case red  : std::cout << "red\n";   break;
    case green: std::cout << "green\n"; break;
    case blue : std::cout << "blue\n";  break;

Each enumerator is associated with a value of the underlying type. When initializers are provided in the enumerator-list, the values of enumerators are defined by those initializers. If the first enumerator does not have an initializer, the associated value is zero. For any other enumerator whose definition does not have an initializer, the associated value is the value of the previous enumerator plus one.

enum Foo { a, b, c = 10, d, e = 1, f, g = f + c };
//a = 0, b = 1, c = 10, d = 11, e = 1, f = 2, g = 12

Values of unscoped enumeration type are implicitly-convertible to integral types. If the underlying type is not fixed, the value is convertible to the first type from the following list able to hold their entire value range: int, unsigned int, long, unsigned long, long long, or unsigned long long. If the underlying type is fixed, the values can be converted to their promoted underlying type.

enum color { red, yellow, green = 20, blue };
color col = red;
int n = blue; // n == 21

Values of integer, floating-point, and enumeration types can be converted by static_cast or explicit cast, to any enumeration type. If the underlying type is not fixed, the result is unspecified (until C++17)undefined behavior (since C++17) if the source value (first converted to the enumeration's underlying type if floating-point) is out of range (the range is all values possible for the smallest bit field large enough to hold all enumerators of the target enumeration). Otherwise, the result is the same as the result of implicit conversion to the underlying type.

Note that the value after such conversion may not necessarily equal any of the named enumerators defined for the enumeration.

enum access_t { read = 1, write = 2, exec = 4 }; // enumerators: 1, 2, 4 range: 0..7
access_t rw = static_cast<access_t>(3);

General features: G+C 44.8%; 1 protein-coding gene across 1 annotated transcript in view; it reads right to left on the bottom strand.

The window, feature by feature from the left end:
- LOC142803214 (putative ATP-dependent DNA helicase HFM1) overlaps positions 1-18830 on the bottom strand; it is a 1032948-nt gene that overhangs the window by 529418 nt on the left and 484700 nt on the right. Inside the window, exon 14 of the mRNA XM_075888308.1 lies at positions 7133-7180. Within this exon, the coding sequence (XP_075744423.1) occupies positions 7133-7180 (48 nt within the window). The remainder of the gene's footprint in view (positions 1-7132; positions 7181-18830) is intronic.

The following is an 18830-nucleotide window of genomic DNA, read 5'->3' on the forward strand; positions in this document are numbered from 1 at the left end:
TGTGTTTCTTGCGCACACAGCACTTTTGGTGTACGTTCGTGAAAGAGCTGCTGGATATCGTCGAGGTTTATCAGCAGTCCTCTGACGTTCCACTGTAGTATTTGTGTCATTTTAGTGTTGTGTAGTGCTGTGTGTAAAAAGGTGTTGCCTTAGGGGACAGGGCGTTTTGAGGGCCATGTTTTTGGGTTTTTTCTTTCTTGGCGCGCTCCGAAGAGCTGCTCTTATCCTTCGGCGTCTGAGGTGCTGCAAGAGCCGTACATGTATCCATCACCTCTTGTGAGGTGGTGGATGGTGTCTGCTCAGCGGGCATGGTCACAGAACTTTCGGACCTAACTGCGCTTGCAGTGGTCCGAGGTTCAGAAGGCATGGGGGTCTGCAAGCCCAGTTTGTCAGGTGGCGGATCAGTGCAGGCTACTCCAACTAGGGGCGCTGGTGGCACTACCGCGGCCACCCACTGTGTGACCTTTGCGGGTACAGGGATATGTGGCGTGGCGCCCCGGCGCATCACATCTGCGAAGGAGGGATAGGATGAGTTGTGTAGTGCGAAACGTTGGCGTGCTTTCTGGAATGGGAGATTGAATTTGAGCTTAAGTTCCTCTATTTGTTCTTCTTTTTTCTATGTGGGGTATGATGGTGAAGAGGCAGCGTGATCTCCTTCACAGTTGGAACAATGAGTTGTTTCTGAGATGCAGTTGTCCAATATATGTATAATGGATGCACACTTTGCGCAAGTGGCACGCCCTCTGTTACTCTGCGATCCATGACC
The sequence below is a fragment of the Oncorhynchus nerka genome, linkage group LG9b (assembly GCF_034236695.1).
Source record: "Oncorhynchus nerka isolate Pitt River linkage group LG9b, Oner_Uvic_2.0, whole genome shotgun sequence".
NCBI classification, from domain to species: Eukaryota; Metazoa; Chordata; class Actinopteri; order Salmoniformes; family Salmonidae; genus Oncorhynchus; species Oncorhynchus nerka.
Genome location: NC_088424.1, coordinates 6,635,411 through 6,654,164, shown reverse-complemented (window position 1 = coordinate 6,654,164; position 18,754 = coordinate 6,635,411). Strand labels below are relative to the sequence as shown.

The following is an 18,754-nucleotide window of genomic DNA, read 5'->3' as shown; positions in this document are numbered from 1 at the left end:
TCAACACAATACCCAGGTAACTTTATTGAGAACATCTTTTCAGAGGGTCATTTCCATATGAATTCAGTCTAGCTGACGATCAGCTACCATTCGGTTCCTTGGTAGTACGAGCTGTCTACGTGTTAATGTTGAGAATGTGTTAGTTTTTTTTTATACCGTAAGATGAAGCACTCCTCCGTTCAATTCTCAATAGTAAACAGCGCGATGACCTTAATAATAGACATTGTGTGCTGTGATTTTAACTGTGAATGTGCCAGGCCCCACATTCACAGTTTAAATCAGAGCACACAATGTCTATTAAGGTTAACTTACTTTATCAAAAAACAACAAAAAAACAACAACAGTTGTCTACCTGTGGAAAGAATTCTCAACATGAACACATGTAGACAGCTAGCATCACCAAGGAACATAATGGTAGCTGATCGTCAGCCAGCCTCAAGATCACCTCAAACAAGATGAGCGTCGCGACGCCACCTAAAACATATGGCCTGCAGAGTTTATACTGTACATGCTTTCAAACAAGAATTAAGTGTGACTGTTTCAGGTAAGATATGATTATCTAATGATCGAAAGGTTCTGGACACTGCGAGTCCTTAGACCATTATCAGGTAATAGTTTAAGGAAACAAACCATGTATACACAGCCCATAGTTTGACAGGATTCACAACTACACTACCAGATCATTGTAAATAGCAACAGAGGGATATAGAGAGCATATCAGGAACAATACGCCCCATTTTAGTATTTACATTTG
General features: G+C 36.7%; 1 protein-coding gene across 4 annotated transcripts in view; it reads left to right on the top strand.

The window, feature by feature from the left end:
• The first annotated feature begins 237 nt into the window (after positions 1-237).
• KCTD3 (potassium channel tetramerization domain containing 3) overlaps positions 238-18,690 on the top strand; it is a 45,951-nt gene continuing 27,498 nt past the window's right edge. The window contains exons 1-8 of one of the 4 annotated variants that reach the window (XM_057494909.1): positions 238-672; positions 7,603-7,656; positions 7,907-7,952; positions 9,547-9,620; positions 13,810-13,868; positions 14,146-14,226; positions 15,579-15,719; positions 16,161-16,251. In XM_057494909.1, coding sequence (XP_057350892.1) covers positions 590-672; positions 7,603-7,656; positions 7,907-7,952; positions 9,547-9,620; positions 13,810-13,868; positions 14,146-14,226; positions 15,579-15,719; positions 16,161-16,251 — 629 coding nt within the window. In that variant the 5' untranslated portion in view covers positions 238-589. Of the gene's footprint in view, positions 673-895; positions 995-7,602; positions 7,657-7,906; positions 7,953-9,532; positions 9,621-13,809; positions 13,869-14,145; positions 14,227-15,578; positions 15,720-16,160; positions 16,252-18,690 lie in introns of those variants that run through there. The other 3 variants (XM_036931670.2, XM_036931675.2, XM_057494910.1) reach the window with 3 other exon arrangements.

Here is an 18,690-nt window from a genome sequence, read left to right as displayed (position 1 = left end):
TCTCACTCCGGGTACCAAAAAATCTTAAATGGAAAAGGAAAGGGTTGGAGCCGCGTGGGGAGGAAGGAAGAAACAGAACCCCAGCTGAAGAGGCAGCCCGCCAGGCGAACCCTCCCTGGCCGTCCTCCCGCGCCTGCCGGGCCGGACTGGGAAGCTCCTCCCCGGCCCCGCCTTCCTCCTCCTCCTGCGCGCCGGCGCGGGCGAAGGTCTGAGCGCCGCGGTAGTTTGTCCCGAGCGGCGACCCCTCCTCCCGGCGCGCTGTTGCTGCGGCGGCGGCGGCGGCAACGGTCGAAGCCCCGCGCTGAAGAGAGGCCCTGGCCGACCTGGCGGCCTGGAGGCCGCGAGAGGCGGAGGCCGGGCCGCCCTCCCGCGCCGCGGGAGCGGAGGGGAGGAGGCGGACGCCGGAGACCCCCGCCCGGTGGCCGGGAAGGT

assert(rw & read && rw & write);
access_t x = static_cast<access_t>(8.0); // undefined behavior since C++17
access_t y = static_cast<access_t>(8); // undefined behavior since C++17
enum foo { a = 0, b = UINT_MAX }; // range: [0, UINT_MAX]
foo x= foo(-1); // undefined behavior since C++17, even if foo's underlying type is unsigned int

The name of an unscoped enumeration may be omitted: such declaration only introduces the enumerators into the enclosing scope:

enum { a, b, c = 0, d = a + 2 }; // defines a = 0, b = 1, c = 0, d = 2

When an unscoped enumeration is a class member, its enumerators may be accessed using class member access operators . and ->:

struct X
    enum direction { left = 'l', right = 'r' };
X x;
X* p = &x;
int a = X::direction::left; // allowed only in C++11 and later
int b = X::left;
int c = x.left;
int d = p->left;

Scoped enumerations

enum struct|class name { enumerator = constexpr , enumerator = constexpr , ... } (1)
enum struct|class name : type { enumerator = constexpr , enumerator = constexpr , ... } (2)
enum struct|class name ; (3)
enum struct|class name : type ; (4)
1) declares a scoped enumeration type whose underlying type is int (the keywords class and struct are exactly equivalent)
2) declares a scoped enumeration type whose underlying type is type
3) opaque enum declaration for a scoped enumeration whose underlying type is int